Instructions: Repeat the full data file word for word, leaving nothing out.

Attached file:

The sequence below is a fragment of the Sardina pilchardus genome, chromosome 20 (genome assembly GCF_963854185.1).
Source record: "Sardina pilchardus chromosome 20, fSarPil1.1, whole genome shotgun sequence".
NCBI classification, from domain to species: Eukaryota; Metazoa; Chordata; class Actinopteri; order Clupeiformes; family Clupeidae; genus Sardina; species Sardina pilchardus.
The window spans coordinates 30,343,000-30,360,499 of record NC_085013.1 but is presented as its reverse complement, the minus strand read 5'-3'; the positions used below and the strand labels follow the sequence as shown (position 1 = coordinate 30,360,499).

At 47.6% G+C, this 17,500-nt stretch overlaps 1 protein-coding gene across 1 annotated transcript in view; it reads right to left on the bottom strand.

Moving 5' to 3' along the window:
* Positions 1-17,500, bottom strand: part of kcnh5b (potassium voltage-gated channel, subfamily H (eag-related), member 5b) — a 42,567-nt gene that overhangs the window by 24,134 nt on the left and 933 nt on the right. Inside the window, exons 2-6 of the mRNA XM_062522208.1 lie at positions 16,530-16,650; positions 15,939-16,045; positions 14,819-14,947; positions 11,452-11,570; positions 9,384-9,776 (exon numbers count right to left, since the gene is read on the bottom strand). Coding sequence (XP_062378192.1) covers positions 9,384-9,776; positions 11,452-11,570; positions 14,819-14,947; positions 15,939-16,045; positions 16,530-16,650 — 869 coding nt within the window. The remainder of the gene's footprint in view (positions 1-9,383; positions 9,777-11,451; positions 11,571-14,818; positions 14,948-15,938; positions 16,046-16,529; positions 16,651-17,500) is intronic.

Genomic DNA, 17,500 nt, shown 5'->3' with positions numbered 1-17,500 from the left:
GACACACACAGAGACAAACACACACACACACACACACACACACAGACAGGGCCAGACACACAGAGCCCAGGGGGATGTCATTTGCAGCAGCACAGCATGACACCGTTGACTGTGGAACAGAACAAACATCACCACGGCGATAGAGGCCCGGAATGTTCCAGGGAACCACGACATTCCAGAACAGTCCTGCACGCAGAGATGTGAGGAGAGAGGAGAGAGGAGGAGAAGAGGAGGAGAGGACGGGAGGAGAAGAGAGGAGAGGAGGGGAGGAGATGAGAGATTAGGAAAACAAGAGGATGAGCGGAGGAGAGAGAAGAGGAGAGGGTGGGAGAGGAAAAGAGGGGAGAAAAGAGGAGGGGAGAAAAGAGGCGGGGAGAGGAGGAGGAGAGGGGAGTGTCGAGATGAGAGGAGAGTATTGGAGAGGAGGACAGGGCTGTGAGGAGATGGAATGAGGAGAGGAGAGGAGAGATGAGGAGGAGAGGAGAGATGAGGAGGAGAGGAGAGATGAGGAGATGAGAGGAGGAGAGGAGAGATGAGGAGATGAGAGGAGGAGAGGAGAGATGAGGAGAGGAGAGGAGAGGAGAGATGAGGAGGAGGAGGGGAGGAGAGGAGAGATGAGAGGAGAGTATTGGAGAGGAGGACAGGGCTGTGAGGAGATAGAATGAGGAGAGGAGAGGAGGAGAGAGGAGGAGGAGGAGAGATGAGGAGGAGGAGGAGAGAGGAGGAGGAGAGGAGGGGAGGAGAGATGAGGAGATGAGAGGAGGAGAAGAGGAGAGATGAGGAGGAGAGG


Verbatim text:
The sequence below is a fragment of the Sardina pilchardus genome, chromosome 20 (genome assembly GCF_963854185.1).
Source record: "Sardina pilchardus chromosome 20, fSarPil1.1, whole genome shotgun sequence".
NCBI classification, from domain to species: Eukaryota; Metazoa; Chordata; class Actinopteri; order Clupeiformes; family Clupeidae; genus Sardina; species Sardina pilchardus.
The window spans coordinates 30,343,000-30,360,499 of record NC_085013.1 but is presented as its reverse complement, the minus strand read 5'-3'; the positions used below and the strand labels follow the sequence as shown (position 1 = coordinate 30,360,499).

At 47.6% G+C, this 17,500-nt stretch overlaps 1 protein-coding gene across 1 annotated transcript in view; it reads right to left on the bottom strand.

Moving 5' to 3' along the window:
* Positions 1-17,500, bottom strand: part of kcnh5b (potassium voltage-gated channel, subfamily H (eag-related), member 5b) — a 42,567-nt gene that overhangs the window by 24,134 nt on the left and 933 nt on the right. Inside the window, exons 2-6 of the mRNA XM_062522208.1 lie at positions 16,530-16,650; positions 15,939-16,045; positions 14,819-14,947; positions 11,452-11,570; positions 9,384-9,776 (exon numbers count right to left, since the gene is read on the bottom strand). Coding sequence (XP_062378192.1) covers positions 9,384-9,776; positions 11,452-11,570; positions 14,819-14,947; positions 15,939-16,045; positions 16,530-16,650 — 869 coding nt within the window. The remainder of the gene's footprint in view (positions 1-9,383; positions 9,777-11,451; positions 11,571-14,818; positions 14,948-15,938; positions 16,046-16,529; positions 16,651-17,500) is intronic.

Genomic DNA, 17,500 nt, shown 5'->3' with positions numbered 1-17,500 from the left:
GACACACACAGAGACAAACACACACACACACACACACACACACAGACAGGGCCAGACACACAGAGCCCAGGGGGATGTCATTTGCAGCAGCACAGCATGACACCGTTGACTGTGGAACAGAACAAACATCACCACGGCGATAGAGGCCCGGAATGTTCCAGGGAACCACGACATTCCAGAACAGTCCTGCACGCAGAGATGTGAGGAGAGAGGAGAGAGGAGGAGAAGAGGAGGAGAGGACGGGAGGAGAAGAGAGGAGAGGAGGGGAGGAGATGAGAGATTAGGAAAACAAGAGGATGAGCGGAGGAGAGAGAAGAGGAGAGGGTGGGAGAGGAAAAGAGGGGAGAAAAGAGGAGGGGAGAAAAGAGGCGGGGAGAGGAGGAGGAGAGGGGAGTGTCGAGATGAGAGGAGAGTATTGGAGAGGAGGACAGGGCTGTGAGGAGATGGAATGAGGAGAGGAGAGGAGAGATGAGGAGGAGAGGAGAGATGAGGAGGAGAGGAGAGATGAGGAGATGAGAGGAGGAGAGGAGAGATGAGGAGATGAGAGGAGGAGAGGAGAGATGAGGAGAGGAGAGGAGAGGAGAGATGAGGAGGAGGAGGGGAGGAGAGGAGAGATGAGAGGAGAGTATTGGAGAGGAGGACAGGGCTGTGAGGAGATAGAATGAGGAGAGGAGAGGAGGAGAGAGGAGGAGGAGGAGAGATGAGGAGGAGGAGGAGAGAGGAGGAGGAGAGGAGGGGAGGAGAGATGAGGAGATGAGAGGAGGAGAAGAGGAGAGATGAGGAGGAGAGG